via The Globe and Mail | June 26, 2015
Penny and Paul are in their mid-40s with two children, ages 12 and 15, and good jobs in the medical field. He teaches at a university, while she works at a clinic. Together, they bring in about $238,400 a year.
Even so, a long-planned renovation of their rural Ontario home, followed by some unplanned and expensive house repairs, have pushed their financial plan off track, Paul writes in an e-mail. As a result, money is tight.
“We have been planning, investing and paying debt for years,” he adds. “We’re looking for a reassessment to help us reset priorities among mortgage and line of credit repayments, and retirement and [registered education savings plan] investments.”
Their top short-term goal: “Ease tightness of cash flow.” They wonder whether they could afford another $100,000 in renovations in a few years without jeopardizing their retirement plans.
Penny asks the planner to look at a couple of other possibilities: First, how their goals would be affected if she were to lose her job or stop working in five years; and second, if she were to buy a business and take a temporary drop in income while she builds her client base.
We asked Matthew Ardrey, vice-president, Toronto, at T.E. Wealth, to look at Penny and Paul’s situation.
What the expert says
Mr. Ardrey looked at four situations and how each would affect the couple’s retirement plans. The first assumed no renovations or job changes, the second another $100,000 renovation, the third Penny loses her job or quits working entirely in five years, and the fourth, she buys a practice that gives her $40,000 a year for the first seven years, rising to $100,000 a year thereafter.
When they retire, Paul at age 65 and Penny at 62, they want to maintain their lifestyle and do a little more travelling. In preparing his analysis, Mr. Ardrey has them spending $84,000 a year plus another $10,000 a year for travel until Paul is age 80. By the time he retires in 2035, these figures will have inflated to $124,800 and $14,900, respectively.
He assumes an average return on assets of 5 per cent a year, inflation of 2 per cent a year and that they live to age 90.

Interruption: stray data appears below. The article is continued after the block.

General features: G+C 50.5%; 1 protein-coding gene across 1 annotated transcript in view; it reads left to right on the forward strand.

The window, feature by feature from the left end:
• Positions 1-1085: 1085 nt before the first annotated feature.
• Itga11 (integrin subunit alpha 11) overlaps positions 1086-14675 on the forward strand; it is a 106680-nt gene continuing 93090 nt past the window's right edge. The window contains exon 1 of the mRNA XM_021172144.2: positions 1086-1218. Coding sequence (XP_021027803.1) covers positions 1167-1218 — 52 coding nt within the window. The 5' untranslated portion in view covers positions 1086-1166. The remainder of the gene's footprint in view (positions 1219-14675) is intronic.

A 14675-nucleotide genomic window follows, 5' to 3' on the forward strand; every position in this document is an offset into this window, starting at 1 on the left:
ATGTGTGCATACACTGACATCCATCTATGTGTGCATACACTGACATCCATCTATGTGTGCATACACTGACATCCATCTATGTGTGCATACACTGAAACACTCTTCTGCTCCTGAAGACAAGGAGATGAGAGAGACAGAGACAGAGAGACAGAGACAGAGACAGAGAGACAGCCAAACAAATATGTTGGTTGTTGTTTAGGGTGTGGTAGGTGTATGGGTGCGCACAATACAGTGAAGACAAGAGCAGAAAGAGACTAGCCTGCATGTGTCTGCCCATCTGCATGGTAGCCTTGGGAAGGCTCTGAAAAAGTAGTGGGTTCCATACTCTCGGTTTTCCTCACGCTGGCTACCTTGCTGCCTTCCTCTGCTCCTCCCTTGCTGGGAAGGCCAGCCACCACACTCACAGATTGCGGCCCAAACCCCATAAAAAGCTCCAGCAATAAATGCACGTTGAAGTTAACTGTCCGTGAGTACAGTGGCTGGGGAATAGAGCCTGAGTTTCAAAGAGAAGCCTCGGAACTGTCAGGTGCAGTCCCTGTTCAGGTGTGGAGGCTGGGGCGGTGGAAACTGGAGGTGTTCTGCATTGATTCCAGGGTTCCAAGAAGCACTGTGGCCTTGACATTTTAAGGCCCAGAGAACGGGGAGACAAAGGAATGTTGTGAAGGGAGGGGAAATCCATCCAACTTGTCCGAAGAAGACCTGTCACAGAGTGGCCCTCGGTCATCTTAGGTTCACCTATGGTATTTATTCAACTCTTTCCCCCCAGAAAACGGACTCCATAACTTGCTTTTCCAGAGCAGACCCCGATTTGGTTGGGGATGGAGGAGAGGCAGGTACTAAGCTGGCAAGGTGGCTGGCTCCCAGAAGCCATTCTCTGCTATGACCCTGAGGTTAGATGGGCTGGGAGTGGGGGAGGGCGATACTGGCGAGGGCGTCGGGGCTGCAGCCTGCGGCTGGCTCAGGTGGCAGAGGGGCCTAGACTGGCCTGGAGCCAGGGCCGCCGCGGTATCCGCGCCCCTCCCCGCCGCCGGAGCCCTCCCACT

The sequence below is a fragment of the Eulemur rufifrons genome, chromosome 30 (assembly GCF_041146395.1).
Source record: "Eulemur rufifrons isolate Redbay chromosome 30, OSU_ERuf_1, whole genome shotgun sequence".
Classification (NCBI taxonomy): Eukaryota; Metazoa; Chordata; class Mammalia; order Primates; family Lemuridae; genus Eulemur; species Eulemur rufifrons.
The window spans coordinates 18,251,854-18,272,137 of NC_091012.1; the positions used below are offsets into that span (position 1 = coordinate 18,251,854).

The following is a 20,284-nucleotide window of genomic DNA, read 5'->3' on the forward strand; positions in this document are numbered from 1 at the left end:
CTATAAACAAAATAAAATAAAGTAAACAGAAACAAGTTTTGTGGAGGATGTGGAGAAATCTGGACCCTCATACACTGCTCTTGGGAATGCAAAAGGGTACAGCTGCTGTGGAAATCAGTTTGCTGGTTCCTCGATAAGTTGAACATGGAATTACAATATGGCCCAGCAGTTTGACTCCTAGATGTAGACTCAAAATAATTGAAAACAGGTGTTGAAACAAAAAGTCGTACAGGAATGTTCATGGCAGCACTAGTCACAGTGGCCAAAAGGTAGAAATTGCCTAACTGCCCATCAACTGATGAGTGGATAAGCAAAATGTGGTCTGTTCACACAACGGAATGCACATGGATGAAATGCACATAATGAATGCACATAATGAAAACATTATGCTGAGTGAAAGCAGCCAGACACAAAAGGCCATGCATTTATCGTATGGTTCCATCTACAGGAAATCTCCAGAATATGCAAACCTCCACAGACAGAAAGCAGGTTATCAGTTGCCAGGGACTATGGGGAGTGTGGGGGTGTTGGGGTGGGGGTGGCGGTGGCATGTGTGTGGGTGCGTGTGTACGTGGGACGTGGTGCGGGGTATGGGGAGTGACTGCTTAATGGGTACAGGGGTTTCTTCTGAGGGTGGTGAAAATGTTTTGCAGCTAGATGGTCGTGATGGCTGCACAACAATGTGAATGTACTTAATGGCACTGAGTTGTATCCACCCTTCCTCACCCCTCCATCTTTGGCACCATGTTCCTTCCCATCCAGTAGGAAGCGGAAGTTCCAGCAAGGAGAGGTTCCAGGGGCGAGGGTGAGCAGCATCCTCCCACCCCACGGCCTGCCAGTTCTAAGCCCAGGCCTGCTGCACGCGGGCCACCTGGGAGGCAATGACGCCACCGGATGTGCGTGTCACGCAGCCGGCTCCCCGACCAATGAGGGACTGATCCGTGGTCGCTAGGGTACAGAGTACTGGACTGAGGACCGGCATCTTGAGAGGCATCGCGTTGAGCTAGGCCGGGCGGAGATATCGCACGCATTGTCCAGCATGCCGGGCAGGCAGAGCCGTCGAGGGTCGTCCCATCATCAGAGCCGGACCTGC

Paul has a defined benefit pension plan that will pay him $88,470 a year when he retires. The consumer price index would have to rise by more than 2 per cent a year for the plan’s indexing to kick in. Mr. Ardrey assumes it does not.
“In three out of four scenarios, they can achieve their retirement goals,” Mr. Ardrey says. The one that would leave them short is where Penny leaves the work force in five years. They would still be able to pay off their debt but they would not be able to save for the future unless they cut their lifestyle spending, the planner says.
When they retire, they would be able to spend $67,200 a year rather than the higher amount they are hoping for. (The couple would still have the additional travel budget of $10,000.) That assumes they spend all of their investment assets and leave only their home to their heirs.
The first scenario is a breeze. In the second one, where they spend another $100,000 for renovations, they would not be debt-free until mid-2023. The mortgage would be paid off before then, but not their credit lines. Penny would still contribute $12,000 a year to her registered retirement savings plan, but contributions to their tax-free savings account would be delayed until 2024, at which time they would tuck away $13,050 a year each.
“They can reach their retirement goal, albeit with much less cushion,” Mr. Ardrey says.
In the fourth scenario, where Penny buys a business and takes a big drop in income for the first few years, they would be able to pay interest only on their line of credit until 2019. At that point, additional cash would be freed up because they would have paid off other debts and finished contributing to the children’s RESP. By 2024, the combination of increased income and no debt would allow them to save $17,150 each to their TFSAs. Penny would continue to save $12,000 a year to her RRSP.
“If they decided to spend all of their investment assets and only leave their real estate to their heirs, they would be able to spend $89,200 a year in current dollars,” Mr. Ardrey says.
“The key to their success is continued employment at or near their same income level,” the planner says. “This allows them to pay off their debts in the next few years and then redirect some of that cash flow to saving for the future.”
The people: Penny, 44, Paul, 45, and their two children, 12 and 15.
The problem: Figuring out what’s possible and what’s not for their financial future.
The plan: Continue to pay off debt. Once it is repaid, shift emphasis to savings. Penny gives up the idea of dropping out of the work force in five years.
The payoff: Peace of mind.
Monthly net income: $13,960.
Assets: Bank $1,500; his TFSA $36,060; her TFSA $5,330; his RRSP $169,570; her RRSP $98,600 (including spousal); current value of his DB pension $396,510; RESP $83,890; residence $466,000. Total: $1.26-million.
Monthly disbursements: Mortgage $1,350; property tax $275; insurance $155; utilities $390; maintenance and repairs $1,075; garden $100; transportation $740; grocery store $1,800; clothing $110; LOC $1,900; car loans $695; gifts, charity $180; vacation, travel $335; other discretionary $385; dining, drinks, entertainment $385; grooming $65; club memberships $55; pets $50; subscriptions $35; other personal $225; doctors, dentists $200; prescriptions $40; life insurance $330; disability insurance $120; telecom, TV, Internet $300; her RRSP $1,000; RESP $500; pension plan contributions $1,040. Total: $13,835.
Liabilities: Mortgage $128,000 at 2.99 per cent; line of credit $110,000 at prime plus 0.5 per cent; car loans $17,575. Total: $255,575.
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